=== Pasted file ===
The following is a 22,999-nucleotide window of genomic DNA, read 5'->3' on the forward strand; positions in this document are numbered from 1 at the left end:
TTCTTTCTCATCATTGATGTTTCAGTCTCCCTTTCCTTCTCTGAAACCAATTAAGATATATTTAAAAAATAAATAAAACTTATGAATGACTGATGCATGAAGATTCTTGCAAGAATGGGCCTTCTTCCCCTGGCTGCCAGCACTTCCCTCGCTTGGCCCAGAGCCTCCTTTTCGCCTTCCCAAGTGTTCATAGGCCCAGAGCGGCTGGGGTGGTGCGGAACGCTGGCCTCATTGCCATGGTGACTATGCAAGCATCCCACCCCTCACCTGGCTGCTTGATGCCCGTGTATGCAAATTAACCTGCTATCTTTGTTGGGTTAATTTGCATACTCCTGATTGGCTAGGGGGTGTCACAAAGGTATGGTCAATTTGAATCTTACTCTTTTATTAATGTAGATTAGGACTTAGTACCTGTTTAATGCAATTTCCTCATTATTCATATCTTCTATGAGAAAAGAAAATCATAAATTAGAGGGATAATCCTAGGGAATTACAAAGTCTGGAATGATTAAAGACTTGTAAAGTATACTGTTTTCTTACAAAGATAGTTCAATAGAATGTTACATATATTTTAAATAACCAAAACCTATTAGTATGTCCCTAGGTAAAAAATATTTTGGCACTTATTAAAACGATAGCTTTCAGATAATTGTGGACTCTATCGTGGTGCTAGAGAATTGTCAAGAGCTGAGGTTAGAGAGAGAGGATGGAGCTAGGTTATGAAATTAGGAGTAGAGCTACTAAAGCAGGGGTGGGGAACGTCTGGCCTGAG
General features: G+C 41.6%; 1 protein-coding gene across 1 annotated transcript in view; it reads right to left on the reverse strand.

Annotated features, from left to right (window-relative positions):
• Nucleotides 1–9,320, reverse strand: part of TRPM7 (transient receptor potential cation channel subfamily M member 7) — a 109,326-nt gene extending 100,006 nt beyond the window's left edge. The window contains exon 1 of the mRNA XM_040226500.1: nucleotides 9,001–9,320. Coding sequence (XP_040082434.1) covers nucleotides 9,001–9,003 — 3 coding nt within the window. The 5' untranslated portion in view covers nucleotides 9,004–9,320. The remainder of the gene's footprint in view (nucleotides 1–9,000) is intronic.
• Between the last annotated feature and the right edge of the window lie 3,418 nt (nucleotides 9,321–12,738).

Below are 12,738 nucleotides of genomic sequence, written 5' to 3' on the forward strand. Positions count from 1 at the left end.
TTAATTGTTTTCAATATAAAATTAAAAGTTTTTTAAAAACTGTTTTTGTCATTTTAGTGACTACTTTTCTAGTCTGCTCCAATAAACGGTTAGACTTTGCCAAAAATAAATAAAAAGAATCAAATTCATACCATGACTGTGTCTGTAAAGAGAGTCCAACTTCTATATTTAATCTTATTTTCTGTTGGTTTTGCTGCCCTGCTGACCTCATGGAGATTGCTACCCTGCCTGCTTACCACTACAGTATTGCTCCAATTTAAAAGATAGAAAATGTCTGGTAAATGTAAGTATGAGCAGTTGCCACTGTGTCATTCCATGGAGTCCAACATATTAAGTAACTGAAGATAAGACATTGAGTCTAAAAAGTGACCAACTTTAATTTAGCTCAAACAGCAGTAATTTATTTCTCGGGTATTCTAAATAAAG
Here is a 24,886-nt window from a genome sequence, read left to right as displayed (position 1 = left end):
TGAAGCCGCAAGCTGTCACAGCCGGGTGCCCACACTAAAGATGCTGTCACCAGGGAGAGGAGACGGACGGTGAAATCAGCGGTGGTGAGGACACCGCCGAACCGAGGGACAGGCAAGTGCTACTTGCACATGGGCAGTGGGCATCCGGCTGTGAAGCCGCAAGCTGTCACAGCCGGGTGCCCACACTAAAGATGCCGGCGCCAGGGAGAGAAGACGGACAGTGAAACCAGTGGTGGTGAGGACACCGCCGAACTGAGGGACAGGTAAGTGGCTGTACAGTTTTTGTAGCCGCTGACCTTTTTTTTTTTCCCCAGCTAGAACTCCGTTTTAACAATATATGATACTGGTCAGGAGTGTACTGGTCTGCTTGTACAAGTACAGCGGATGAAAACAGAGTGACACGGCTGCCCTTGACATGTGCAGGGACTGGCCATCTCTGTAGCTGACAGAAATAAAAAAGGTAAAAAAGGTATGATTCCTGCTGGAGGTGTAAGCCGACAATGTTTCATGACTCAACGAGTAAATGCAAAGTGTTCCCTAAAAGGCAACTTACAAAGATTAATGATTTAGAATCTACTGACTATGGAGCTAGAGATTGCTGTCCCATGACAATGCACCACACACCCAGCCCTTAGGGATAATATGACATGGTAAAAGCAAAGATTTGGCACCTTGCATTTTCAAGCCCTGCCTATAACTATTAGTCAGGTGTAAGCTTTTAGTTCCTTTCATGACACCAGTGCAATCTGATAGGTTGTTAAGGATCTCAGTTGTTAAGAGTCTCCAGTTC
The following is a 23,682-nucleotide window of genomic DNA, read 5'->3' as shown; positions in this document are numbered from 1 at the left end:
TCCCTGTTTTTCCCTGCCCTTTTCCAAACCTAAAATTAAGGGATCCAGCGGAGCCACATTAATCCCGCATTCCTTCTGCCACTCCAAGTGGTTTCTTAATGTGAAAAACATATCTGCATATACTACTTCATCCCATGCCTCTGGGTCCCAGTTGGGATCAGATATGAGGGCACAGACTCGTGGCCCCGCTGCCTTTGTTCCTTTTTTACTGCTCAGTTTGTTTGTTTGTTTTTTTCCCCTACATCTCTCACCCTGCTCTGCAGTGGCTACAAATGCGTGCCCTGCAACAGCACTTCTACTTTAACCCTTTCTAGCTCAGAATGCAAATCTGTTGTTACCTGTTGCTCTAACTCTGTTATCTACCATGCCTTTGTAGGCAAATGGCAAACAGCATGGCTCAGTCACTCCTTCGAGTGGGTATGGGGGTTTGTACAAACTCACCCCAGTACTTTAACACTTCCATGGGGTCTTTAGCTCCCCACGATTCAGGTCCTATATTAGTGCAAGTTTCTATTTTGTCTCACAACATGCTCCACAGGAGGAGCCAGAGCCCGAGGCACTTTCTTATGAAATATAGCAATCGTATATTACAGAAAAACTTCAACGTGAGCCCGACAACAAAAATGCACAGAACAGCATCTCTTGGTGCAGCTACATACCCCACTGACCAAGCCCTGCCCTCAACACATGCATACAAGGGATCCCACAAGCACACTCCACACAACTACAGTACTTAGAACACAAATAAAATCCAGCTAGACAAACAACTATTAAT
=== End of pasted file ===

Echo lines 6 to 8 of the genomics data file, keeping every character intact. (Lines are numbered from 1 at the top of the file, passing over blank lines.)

• Between the last annotated feature and the right edge of the window lie 3,418 nt (nucleotides 9,321–12,738).

Below are 12,738 nucleotides of genomic sequence, written 5' to 3' on the forward strand. Positions count from 1 at the left end.
TTAATTGTTTTCAATATAAAATTAAAAGTTTTTTAAAAACTGTTTTTGTCATTTTAGTGACTACTTTTCTAGTCTGCTCCAATAAACGGTTAGACTTTGCCAAAAATAAATAAAAAGAATCAAATTCATACCATGACTGTGTCTGTAAAGAGAGTCCAACTTCTATATTTAATCTTATTTTCTGTTGGTTTTGCTGCCCTGCTGACCTCATGGAGATTGCTACCCTGCCTGCTTACCACTACAGTATTGCTCCAATTTAAAAGATAGAAAATGTCTGGTAAATGTAAGTATGAGCAGTTGCCACTGTGTCATTCCATGGAGTCCAACATATTAAGTAACTGAAGATAAGACATTGAGTCTAAAAAGTGACCAACTTTAATTTAGCTCAAACAGCAGTAATTTATTTCTCGGGTATTCTAAATAAAG